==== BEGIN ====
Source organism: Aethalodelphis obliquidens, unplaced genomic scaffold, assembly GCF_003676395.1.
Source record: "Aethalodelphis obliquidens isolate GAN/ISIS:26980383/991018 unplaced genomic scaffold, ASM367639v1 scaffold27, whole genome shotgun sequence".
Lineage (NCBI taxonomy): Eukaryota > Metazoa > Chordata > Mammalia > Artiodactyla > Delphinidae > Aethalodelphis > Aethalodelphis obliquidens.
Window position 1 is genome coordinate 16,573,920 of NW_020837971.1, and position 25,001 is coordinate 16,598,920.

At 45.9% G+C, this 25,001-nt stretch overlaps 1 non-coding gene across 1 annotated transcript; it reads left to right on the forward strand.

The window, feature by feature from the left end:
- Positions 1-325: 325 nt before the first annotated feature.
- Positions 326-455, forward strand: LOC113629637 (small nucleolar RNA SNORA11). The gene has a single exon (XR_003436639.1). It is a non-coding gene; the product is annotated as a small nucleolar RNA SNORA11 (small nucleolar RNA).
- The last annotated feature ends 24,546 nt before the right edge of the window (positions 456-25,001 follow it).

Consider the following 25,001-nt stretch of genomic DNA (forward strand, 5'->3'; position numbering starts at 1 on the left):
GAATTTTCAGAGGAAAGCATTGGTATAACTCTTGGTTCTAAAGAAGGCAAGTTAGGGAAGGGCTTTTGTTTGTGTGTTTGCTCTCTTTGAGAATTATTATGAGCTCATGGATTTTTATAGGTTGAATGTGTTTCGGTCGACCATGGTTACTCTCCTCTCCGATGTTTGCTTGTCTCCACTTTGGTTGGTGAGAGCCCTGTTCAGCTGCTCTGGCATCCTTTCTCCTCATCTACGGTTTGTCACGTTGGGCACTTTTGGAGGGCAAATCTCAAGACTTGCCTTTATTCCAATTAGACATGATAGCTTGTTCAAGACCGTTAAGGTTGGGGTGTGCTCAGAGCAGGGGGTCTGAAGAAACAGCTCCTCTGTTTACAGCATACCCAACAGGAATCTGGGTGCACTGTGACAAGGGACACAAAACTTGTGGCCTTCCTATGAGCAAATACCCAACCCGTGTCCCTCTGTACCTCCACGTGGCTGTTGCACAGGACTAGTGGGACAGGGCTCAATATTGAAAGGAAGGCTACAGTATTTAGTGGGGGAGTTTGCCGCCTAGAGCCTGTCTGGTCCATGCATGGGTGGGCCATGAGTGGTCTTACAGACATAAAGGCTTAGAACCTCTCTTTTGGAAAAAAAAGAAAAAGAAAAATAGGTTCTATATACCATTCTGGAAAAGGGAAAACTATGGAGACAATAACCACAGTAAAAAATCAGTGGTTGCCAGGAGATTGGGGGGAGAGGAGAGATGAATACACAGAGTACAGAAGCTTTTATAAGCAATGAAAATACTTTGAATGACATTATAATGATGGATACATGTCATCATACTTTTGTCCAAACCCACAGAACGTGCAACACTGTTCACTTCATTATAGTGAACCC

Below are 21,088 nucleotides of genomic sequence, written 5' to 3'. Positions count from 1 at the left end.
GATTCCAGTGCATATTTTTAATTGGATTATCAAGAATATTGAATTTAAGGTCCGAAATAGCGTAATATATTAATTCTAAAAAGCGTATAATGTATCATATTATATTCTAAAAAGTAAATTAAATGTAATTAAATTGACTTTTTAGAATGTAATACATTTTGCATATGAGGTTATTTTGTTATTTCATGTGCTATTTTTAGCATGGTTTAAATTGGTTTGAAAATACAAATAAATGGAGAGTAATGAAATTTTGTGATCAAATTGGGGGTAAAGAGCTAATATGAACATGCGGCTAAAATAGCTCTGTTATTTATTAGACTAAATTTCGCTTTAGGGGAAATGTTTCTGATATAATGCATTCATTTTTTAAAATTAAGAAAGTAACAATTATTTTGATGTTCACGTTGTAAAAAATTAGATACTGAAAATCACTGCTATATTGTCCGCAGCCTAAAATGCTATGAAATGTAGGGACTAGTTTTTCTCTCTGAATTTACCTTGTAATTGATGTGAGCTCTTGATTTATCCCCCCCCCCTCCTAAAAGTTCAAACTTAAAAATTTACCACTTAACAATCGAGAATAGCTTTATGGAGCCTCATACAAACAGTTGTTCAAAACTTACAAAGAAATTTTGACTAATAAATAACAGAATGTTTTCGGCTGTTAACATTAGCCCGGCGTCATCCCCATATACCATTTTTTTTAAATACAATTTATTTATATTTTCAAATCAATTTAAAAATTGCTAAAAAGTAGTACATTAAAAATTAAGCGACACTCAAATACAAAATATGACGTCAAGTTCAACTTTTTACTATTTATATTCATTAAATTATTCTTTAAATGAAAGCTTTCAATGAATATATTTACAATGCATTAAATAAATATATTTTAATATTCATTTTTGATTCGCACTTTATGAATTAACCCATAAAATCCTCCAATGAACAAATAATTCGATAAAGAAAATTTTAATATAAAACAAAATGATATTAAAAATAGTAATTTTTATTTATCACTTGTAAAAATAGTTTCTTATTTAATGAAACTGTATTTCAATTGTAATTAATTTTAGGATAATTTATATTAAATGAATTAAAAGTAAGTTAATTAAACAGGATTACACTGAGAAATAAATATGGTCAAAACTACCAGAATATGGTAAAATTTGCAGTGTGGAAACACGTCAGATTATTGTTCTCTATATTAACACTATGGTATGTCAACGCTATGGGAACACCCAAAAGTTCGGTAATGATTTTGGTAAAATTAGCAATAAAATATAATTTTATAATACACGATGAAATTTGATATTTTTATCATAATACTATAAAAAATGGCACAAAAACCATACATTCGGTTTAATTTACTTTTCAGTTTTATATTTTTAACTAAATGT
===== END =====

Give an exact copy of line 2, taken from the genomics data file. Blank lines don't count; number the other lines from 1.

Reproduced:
Source record: "Aethalodelphis obliquidens isolate GAN/ISIS:26980383/991018 unplaced genomic scaffold, ASM367639v1 scaffold27, whole genome shotgun sequence".